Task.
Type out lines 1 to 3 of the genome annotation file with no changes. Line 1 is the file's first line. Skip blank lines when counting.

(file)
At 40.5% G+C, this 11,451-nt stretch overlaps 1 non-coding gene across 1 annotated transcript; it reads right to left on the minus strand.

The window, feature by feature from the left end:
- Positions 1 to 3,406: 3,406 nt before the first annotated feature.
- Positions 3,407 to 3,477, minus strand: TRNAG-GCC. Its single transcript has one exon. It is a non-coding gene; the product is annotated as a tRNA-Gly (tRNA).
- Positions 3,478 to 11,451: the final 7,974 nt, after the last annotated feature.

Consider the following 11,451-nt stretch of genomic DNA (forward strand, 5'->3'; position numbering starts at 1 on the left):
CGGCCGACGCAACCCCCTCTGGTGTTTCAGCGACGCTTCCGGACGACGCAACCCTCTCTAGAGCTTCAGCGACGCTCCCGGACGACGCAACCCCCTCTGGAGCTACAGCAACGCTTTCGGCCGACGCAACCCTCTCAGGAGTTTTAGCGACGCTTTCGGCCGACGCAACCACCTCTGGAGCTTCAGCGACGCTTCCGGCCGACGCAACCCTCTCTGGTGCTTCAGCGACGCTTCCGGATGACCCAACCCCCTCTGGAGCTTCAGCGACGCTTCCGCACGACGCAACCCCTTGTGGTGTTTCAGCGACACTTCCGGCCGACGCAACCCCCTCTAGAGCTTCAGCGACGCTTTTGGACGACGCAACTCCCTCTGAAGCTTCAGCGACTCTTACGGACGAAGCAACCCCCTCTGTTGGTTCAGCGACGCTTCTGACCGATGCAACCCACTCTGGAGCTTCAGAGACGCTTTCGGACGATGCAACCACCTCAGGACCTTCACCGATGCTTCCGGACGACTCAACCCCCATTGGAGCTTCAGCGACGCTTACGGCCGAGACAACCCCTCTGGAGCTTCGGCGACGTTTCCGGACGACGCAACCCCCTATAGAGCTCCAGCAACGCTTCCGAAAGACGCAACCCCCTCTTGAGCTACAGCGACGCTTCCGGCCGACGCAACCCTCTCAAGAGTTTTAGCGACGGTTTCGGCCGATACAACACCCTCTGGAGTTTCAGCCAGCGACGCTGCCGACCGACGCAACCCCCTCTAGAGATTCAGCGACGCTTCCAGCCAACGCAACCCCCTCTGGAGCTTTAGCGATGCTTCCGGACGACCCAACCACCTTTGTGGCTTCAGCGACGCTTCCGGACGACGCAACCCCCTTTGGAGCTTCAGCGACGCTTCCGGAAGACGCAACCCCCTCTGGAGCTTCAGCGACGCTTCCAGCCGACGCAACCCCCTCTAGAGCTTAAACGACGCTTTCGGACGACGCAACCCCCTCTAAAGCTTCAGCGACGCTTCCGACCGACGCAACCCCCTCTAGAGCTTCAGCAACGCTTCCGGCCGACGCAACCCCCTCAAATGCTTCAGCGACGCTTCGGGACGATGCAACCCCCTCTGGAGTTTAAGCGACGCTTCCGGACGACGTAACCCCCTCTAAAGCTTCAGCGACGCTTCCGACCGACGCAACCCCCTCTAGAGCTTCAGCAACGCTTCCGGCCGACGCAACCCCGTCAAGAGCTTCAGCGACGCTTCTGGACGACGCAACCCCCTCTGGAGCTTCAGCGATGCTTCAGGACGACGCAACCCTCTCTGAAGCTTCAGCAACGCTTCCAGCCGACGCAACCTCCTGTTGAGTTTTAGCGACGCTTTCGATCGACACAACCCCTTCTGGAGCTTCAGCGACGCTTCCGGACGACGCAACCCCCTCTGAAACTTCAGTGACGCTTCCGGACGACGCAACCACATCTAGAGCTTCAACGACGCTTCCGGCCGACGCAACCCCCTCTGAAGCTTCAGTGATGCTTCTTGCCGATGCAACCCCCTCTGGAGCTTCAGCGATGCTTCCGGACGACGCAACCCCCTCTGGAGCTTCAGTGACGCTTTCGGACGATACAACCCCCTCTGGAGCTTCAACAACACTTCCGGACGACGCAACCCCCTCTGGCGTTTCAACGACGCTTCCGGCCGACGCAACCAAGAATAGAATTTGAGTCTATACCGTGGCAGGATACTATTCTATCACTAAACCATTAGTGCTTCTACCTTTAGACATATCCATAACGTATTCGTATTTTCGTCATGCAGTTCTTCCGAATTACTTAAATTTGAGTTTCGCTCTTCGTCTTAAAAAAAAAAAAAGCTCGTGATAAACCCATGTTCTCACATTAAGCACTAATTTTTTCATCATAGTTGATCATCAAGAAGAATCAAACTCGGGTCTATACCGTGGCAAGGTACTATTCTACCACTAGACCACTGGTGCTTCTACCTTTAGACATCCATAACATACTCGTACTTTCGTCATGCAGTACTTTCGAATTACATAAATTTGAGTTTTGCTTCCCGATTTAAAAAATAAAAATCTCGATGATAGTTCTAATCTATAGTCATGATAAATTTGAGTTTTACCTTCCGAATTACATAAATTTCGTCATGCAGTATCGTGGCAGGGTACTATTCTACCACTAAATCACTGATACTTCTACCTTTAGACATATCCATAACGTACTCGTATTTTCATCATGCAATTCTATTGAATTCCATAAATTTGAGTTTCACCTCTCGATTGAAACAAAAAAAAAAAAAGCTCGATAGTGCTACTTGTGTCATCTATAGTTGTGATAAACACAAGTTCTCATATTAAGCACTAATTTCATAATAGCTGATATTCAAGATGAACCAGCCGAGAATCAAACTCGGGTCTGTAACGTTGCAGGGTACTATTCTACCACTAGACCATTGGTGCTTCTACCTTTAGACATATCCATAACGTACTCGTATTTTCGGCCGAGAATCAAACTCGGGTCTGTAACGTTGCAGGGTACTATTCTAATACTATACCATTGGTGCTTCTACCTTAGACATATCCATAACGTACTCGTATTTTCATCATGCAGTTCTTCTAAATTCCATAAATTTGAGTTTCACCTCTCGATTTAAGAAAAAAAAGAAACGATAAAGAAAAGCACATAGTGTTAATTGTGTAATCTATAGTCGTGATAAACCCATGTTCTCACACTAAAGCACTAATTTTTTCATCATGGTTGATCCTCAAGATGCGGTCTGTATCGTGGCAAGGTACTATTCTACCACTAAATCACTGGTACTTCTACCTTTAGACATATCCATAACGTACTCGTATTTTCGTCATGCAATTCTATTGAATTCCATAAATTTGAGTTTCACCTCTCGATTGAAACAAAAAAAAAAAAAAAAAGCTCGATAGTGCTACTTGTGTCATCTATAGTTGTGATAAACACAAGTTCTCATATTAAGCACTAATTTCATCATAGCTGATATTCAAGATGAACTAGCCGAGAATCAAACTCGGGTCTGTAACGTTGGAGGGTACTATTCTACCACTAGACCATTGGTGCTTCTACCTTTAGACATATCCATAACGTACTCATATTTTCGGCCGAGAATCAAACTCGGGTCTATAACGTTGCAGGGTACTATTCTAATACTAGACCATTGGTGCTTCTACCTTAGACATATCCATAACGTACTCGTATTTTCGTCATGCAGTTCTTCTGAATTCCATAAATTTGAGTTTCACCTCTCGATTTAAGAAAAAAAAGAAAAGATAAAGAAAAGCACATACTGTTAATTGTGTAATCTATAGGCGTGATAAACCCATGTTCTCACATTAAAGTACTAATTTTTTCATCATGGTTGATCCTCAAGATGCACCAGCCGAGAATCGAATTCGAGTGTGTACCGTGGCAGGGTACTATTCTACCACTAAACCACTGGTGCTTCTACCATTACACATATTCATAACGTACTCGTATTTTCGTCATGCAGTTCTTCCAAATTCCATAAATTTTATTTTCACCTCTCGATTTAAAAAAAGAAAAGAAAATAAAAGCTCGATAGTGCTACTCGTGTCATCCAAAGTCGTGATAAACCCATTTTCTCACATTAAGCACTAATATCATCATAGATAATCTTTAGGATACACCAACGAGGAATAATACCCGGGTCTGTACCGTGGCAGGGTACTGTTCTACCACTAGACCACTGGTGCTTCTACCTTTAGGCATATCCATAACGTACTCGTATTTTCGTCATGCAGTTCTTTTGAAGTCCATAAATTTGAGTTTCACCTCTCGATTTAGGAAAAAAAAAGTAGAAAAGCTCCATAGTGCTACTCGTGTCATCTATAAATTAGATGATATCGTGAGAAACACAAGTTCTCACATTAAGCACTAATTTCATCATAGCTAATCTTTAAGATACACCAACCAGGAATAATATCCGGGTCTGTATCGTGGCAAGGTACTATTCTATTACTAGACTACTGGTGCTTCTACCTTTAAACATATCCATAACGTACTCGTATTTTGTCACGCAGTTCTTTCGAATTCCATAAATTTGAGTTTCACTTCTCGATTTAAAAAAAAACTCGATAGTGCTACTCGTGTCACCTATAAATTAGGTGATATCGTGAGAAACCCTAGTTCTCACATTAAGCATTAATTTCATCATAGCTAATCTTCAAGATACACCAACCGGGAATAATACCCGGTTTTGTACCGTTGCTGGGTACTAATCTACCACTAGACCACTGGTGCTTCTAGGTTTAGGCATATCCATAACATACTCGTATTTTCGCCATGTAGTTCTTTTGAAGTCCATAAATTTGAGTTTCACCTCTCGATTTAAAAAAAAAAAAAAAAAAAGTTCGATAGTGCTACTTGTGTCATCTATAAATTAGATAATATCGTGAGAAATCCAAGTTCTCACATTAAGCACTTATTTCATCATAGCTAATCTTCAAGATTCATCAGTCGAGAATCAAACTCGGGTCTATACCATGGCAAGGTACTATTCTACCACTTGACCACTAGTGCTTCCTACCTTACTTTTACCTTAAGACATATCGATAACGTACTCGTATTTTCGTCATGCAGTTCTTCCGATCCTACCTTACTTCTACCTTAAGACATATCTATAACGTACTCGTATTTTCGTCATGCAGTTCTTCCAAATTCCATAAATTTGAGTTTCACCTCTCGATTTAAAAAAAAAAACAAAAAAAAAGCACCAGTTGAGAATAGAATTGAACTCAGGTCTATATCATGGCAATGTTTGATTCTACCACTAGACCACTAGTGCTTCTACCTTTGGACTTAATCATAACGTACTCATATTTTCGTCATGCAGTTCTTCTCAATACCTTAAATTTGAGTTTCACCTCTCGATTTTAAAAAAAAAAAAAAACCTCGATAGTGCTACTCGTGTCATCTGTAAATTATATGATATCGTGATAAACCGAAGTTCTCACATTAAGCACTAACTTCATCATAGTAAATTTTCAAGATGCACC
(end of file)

At 40.5% G+C, this 11,451-nt stretch overlaps 1 non-coding gene across 1 annotated transcript; it reads right to left on the minus strand.

The window, feature by feature from the left end:
- Positions 1 to 3,406: 3,406 nt before the first annotated feature.